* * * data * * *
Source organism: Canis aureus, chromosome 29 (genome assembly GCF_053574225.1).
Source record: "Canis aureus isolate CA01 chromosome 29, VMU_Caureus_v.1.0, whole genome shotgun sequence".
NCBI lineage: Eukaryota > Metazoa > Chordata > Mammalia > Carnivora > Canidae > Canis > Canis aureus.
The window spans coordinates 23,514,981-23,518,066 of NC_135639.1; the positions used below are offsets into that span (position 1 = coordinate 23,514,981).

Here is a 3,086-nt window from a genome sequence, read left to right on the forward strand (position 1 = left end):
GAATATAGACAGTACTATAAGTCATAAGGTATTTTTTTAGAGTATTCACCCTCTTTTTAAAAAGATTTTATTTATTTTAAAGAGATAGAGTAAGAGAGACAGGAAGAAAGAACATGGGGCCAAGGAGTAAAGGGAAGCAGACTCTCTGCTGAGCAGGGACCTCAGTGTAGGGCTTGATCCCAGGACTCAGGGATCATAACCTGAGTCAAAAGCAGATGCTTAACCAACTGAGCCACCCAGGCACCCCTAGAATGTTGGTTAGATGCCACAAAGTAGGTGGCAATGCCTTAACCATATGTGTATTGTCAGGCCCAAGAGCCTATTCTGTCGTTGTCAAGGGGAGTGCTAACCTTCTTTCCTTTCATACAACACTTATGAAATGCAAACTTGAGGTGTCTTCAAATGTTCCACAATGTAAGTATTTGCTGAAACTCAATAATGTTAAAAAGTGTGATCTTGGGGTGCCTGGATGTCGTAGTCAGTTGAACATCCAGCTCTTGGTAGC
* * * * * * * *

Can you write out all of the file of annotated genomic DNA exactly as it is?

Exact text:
Source organism: Canis aureus, chromosome 29 (genome assembly GCF_053574225.1).
Source record: "Canis aureus isolate CA01 chromosome 29, VMU_Caureus_v.1.0, whole genome shotgun sequence".
NCBI lineage: Eukaryota > Metazoa > Chordata > Mammalia > Carnivora > Canidae > Canis > Canis aureus.
The window spans coordinates 23,514,981-23,518,066 of NC_135639.1; the positions used below are offsets into that span (position 1 = coordinate 23,514,981).

Here is a 3,086-nt window from a genome sequence, read left to right on the forward strand (position 1 = left end):
GAATATAGACAGTACTATAAGTCATAAGGTATTTTTTTAGAGTATTCACCCTCTTTTTAAAAAGATTTTATTTATTTTAAAGAGATAGAGTAAGAGAGACAGGAAGAAAGAACATGGGGCCAAGGAGTAAAGGGAAGCAGACTCTCTGCTGAGCAGGGACCTCAGTGTAGGGCTTGATCCCAGGACTCAGGGATCATAACCTGAGTCAAAAGCAGATGCTTAACCAACTGAGCCACCCAGGCACCCCTAGAATGTTGGTTAGATGCCACAAAGTAGGTGGCAATGCCTTAACCATATGTGTATTGTCAGGCCCAAGAGCCTATTCTGTCGTTGTCAAGGGGAGTGCTAACCTTCTTTCCTTTCATACAACACTTATGAAATGCAAACTTGAGGTGTCTTCAAATGTTCCACAATGTAAGTATTTGCTGAAACTCAATAATGTTAAAAAGTGTGATCTTGGGGTGCCTGGATGTCGTAGTCAGTTGAACATCCAGCTCTTGGTAGC